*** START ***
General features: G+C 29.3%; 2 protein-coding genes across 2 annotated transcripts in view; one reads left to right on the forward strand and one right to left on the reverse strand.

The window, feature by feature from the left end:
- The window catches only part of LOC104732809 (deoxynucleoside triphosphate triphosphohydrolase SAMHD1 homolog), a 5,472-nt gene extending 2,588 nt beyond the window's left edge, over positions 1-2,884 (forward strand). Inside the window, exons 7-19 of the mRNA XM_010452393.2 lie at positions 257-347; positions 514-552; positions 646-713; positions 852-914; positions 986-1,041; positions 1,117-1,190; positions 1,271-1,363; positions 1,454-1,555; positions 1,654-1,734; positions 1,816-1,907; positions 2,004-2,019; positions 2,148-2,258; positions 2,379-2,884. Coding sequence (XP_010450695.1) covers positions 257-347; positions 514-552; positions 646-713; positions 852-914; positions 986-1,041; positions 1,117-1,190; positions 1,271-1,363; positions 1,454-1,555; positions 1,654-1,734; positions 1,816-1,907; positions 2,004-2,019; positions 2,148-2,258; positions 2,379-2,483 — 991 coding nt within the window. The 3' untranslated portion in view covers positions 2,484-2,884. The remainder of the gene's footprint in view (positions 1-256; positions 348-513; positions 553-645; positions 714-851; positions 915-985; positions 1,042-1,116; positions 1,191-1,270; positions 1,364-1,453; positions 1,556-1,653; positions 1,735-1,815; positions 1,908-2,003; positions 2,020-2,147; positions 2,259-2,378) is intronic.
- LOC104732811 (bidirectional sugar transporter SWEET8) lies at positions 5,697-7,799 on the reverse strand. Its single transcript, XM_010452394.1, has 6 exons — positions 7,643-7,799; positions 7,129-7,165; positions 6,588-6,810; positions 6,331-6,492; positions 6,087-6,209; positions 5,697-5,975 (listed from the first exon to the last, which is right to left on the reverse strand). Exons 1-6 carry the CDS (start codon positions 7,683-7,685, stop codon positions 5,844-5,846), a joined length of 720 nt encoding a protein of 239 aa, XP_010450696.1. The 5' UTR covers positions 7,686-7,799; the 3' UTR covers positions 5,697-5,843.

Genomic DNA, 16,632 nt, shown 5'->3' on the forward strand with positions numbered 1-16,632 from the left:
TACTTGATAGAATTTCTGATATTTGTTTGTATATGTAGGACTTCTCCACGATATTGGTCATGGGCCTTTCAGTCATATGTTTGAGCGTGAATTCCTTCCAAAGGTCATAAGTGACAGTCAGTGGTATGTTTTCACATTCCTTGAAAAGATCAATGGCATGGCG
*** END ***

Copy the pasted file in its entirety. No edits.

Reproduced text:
General features: G+C 29.3%; 2 protein-coding genes across 2 annotated transcripts in view; one reads left to right on the forward strand and one right to left on the reverse strand.

The window, feature by feature from the left end:
- The window catches only part of LOC104732809 (deoxynucleoside triphosphate triphosphohydrolase SAMHD1 homolog), a 5,472-nt gene extending 2,588 nt beyond the window's left edge, over positions 1-2,884 (forward strand). Inside the window, exons 7-19 of the mRNA XM_010452393.2 lie at positions 257-347; positions 514-552; positions 646-713; positions 852-914; positions 986-1,041; positions 1,117-1,190; positions 1,271-1,363; positions 1,454-1,555; positions 1,654-1,734; positions 1,816-1,907; positions 2,004-2,019; positions 2,148-2,258; positions 2,379-2,884. Coding sequence (XP_010450695.1) covers positions 257-347; positions 514-552; positions 646-713; positions 852-914; positions 986-1,041; positions 1,117-1,190; positions 1,271-1,363; positions 1,454-1,555; positions 1,654-1,734; positions 1,816-1,907; positions 2,004-2,019; positions 2,148-2,258; positions 2,379-2,483 — 991 coding nt within the window. The 3' untranslated portion in view covers positions 2,484-2,884. The remainder of the gene's footprint in view (positions 1-256; positions 348-513; positions 553-645; positions 714-851; positions 915-985; positions 1,042-1,116; positions 1,191-1,270; positions 1,364-1,453; positions 1,556-1,653; positions 1,735-1,815; positions 1,908-2,003; positions 2,020-2,147; positions 2,259-2,378) is intronic.
- LOC104732811 (bidirectional sugar transporter SWEET8) lies at positions 5,697-7,799 on the reverse strand. Its single transcript, XM_010452394.1, has 6 exons — positions 7,643-7,799; positions 7,129-7,165; positions 6,588-6,810; positions 6,331-6,492; positions 6,087-6,209; positions 5,697-5,975 (listed from the first exon to the last, which is right to left on the reverse strand). Exons 1-6 carry the CDS (start codon positions 7,683-7,685, stop codon positions 5,844-5,846), a joined length of 720 nt encoding a protein of 239 aa, XP_010450696.1. The 5' UTR covers positions 7,686-7,799; the 3' UTR covers positions 5,697-5,843.

Genomic DNA, 16,632 nt, shown 5'->3' on the forward strand with positions numbered 1-16,632 from the left:
TACTTGATAGAATTTCTGATATTTGTTTGTATATGTAGGACTTCTCCACGATATTGGTCATGGGCCTTTCAGTCATATGTTTGAGCGTGAATTCCTTCCAAAGGTCATAAGTGACAGTCAGTGGTATGTTTTCACATTCCTTGAAAAGATCAATGGCATGGCG